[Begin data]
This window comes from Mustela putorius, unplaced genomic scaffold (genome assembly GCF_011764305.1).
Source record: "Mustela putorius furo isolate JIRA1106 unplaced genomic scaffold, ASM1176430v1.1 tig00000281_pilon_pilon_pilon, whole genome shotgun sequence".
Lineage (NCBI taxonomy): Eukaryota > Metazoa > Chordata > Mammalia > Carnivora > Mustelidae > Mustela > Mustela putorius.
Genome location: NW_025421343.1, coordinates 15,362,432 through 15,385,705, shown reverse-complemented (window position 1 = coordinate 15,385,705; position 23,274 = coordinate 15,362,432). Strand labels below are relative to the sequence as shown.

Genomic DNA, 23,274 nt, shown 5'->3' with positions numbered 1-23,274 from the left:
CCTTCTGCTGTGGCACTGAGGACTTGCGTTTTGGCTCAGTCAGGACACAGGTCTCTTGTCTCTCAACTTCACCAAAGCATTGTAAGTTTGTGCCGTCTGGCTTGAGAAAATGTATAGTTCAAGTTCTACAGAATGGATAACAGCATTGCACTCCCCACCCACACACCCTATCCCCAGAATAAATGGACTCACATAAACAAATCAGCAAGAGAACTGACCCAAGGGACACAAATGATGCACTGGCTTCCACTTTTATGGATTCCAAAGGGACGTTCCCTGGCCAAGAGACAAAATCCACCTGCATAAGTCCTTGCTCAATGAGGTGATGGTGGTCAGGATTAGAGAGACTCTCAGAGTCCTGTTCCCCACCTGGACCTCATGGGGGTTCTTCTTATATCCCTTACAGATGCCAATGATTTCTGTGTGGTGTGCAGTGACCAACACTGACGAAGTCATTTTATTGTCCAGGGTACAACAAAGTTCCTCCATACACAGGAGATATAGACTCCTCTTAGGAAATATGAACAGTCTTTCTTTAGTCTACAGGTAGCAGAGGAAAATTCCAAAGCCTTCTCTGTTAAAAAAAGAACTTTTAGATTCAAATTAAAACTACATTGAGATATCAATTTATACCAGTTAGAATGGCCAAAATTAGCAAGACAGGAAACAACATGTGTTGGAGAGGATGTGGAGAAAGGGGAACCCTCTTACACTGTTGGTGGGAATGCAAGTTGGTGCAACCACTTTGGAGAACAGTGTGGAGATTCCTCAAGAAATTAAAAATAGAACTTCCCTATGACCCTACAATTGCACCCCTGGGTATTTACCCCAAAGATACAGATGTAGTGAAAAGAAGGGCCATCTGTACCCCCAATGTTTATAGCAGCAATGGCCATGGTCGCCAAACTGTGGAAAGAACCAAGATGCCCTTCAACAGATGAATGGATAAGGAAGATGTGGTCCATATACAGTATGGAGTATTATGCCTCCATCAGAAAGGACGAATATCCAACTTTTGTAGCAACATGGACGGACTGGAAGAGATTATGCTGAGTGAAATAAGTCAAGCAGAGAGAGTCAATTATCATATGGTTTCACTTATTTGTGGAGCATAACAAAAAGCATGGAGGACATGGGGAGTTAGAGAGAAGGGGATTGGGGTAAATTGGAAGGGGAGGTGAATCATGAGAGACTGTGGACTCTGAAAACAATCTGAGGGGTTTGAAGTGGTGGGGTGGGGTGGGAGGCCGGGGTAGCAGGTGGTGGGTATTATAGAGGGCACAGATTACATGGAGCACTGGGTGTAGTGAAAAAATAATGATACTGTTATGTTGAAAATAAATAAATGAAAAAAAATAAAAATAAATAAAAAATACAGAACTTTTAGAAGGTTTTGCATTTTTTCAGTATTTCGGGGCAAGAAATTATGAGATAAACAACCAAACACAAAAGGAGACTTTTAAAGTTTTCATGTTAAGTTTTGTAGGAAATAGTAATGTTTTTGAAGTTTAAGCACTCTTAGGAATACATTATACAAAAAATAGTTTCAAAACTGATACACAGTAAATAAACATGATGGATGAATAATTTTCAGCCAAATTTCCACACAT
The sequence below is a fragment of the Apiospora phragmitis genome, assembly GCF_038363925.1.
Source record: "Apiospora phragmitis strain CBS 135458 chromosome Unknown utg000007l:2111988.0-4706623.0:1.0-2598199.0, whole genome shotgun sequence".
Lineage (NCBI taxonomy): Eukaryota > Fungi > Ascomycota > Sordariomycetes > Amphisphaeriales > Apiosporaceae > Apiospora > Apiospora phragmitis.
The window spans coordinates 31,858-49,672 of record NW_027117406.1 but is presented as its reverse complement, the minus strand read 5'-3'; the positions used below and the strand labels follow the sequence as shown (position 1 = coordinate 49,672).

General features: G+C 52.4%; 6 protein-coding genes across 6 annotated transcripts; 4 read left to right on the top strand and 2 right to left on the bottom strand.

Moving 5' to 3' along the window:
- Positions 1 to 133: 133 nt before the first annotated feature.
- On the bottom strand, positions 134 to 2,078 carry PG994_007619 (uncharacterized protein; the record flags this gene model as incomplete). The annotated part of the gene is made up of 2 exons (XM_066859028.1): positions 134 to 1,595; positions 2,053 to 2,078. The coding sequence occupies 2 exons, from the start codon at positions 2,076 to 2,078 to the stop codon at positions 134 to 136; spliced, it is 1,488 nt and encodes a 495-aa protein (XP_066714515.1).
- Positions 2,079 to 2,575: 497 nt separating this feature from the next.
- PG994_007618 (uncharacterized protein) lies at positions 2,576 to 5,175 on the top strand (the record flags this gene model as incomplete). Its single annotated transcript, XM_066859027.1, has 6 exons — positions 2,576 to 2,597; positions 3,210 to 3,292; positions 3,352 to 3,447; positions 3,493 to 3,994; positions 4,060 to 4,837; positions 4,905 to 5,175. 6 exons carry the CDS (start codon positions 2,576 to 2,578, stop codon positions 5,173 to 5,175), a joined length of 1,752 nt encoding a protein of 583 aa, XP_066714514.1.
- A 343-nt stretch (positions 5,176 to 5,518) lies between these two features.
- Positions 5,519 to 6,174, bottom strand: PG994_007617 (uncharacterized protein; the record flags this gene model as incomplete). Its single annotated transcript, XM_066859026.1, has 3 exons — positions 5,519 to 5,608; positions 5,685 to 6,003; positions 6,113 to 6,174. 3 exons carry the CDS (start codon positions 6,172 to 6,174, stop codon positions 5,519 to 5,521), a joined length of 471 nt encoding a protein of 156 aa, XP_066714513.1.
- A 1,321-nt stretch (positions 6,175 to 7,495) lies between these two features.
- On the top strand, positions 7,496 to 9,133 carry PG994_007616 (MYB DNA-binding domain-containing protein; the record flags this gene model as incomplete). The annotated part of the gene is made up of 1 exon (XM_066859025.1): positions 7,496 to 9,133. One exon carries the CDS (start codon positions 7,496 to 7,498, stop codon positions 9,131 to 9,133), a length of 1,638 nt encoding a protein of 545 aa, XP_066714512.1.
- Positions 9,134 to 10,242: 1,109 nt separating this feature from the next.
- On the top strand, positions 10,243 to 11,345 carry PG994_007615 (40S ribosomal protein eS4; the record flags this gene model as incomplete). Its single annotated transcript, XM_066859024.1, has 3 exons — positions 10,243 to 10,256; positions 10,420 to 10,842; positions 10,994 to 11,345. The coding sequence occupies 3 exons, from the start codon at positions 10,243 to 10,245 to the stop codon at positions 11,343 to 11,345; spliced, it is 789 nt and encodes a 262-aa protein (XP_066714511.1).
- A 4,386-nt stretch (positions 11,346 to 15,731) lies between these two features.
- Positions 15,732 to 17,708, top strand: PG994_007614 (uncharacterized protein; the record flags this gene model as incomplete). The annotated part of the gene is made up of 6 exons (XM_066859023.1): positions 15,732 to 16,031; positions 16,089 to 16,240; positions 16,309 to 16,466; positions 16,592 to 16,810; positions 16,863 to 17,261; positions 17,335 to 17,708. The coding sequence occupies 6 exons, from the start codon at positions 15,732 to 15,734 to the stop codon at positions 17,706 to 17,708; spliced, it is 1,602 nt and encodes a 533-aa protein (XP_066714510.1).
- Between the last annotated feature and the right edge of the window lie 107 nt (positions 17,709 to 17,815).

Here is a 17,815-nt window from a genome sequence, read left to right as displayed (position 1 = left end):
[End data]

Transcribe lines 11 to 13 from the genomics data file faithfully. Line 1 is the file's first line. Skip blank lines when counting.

General features: G+C 52.4%; 6 protein-coding genes across 6 annotated transcripts; 4 read left to right on the top strand and 2 right to left on the bottom strand.

Moving 5' to 3' along the window:
- Positions 1 to 133: 133 nt before the first annotated feature.